• Failure to substantially improve with other treatments such as anti-inflammatory medications, cortisone injections, or physical therapy.

Orthopaedic Evaluation

An evaluation with an orthopaedic surgeon consists of several components:

  • A medical history
  • A physical examination
  • X-rays
  • Other tests. Occasionally blood tests, a magnetic resonance imaging (MRI) scan, or a bone scan

Shoulder Replacement Options

  • Total Shoulder Replacement
  • Stemmed Hemiarthroplasty
  • Reverse Total Shoulder Replacement


  • Infection
  • Prosthesis Problems

Preparing for Surgery

  • Choose the right doctor
  • Understand the procedure well -educate yourself
  • Keep all your past medical records handy and assemble all the documents and other things required on admission, during the stay in the hospital and for discharge.
  • As with all surgeries, there are a number of things that the hospital will ask you to do to contribute to the success of the operation.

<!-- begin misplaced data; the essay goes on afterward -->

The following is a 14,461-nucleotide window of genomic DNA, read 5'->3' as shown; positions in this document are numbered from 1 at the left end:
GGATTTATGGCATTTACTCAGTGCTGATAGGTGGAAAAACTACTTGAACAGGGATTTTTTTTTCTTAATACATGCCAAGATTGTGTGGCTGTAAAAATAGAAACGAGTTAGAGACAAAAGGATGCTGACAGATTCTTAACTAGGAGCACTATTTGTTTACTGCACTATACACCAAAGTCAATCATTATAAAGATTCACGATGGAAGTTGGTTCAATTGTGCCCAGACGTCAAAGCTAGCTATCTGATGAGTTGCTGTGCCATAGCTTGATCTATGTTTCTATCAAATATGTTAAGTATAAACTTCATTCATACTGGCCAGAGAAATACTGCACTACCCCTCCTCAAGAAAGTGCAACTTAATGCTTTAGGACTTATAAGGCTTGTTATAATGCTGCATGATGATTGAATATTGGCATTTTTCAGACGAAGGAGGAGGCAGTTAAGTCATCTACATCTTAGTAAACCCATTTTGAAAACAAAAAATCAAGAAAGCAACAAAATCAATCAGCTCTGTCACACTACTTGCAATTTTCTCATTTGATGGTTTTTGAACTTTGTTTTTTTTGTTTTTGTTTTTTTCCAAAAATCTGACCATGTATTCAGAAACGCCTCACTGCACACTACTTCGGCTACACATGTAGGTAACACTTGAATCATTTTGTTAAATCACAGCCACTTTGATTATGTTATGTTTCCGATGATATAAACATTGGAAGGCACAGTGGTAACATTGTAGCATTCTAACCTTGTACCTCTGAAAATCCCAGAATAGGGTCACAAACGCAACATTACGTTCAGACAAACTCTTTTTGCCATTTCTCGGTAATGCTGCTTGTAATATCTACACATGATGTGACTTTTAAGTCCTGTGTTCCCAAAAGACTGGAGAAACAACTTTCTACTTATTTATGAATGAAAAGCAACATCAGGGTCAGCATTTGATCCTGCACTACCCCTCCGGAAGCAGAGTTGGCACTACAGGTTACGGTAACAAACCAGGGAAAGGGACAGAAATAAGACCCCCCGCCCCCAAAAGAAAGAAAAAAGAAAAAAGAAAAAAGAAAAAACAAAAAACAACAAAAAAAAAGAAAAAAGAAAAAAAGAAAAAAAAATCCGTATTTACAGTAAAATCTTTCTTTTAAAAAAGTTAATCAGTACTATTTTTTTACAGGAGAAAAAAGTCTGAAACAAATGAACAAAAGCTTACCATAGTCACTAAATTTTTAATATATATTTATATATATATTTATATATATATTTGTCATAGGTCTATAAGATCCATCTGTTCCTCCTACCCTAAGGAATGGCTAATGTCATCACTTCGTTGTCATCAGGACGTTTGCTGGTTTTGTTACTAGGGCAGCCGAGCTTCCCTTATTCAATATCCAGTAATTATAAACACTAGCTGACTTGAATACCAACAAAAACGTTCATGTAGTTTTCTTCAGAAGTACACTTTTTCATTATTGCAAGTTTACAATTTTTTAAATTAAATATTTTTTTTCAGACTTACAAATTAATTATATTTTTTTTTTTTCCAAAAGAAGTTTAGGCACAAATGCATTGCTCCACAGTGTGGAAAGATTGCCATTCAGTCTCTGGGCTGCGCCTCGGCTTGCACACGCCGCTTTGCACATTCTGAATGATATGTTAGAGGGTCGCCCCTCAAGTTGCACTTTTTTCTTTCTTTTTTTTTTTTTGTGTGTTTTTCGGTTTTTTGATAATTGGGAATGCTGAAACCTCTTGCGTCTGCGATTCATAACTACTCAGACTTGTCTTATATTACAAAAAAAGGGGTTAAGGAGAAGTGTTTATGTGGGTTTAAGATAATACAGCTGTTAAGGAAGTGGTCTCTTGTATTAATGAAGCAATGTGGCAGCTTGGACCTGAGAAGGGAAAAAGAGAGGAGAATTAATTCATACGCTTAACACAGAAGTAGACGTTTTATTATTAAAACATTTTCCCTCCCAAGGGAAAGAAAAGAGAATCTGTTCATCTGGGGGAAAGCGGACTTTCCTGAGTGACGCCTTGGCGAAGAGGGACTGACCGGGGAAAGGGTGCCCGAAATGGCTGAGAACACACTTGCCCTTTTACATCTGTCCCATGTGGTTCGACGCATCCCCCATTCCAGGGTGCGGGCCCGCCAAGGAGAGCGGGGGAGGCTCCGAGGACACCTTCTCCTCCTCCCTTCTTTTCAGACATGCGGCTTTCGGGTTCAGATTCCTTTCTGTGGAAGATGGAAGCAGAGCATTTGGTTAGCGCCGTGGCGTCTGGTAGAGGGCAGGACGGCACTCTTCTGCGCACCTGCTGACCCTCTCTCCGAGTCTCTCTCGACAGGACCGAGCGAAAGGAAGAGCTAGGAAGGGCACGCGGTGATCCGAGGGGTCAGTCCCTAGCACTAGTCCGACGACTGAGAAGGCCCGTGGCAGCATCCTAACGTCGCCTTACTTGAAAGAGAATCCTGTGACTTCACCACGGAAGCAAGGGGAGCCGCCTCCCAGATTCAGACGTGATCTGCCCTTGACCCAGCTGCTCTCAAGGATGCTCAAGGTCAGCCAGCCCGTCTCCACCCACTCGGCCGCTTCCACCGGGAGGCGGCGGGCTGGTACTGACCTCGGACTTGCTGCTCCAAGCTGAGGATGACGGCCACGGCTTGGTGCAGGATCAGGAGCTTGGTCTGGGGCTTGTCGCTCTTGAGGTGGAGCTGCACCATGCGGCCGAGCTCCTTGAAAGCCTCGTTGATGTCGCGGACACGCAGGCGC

• Pre-operative fitness tests are done, medical clearance is obtained (sugar levels and BP is maintained in the normal range), a few medications like blood thinners are generally stopped before surgery.
  • If you have any questions or concerns, ask your doctor or hospital staff.
  • Your doctor may want you to meet the Physical Therapist (PT) before surgery. The PT may give you some tips on preparing your house for rehabilitation
  • Home Planning

Simple changes in your home before surgery can make your recovery period easier. For the first several weeks after your surgery, it will be hard to reach high shelves and cupboards. Before your surgery, be sure to go through your home and place any items you may need afterward on low shelves. When you come home from the hospital, you will need help for a few weeks with some daily tasks like dressing, bathing, cooking, and laundry.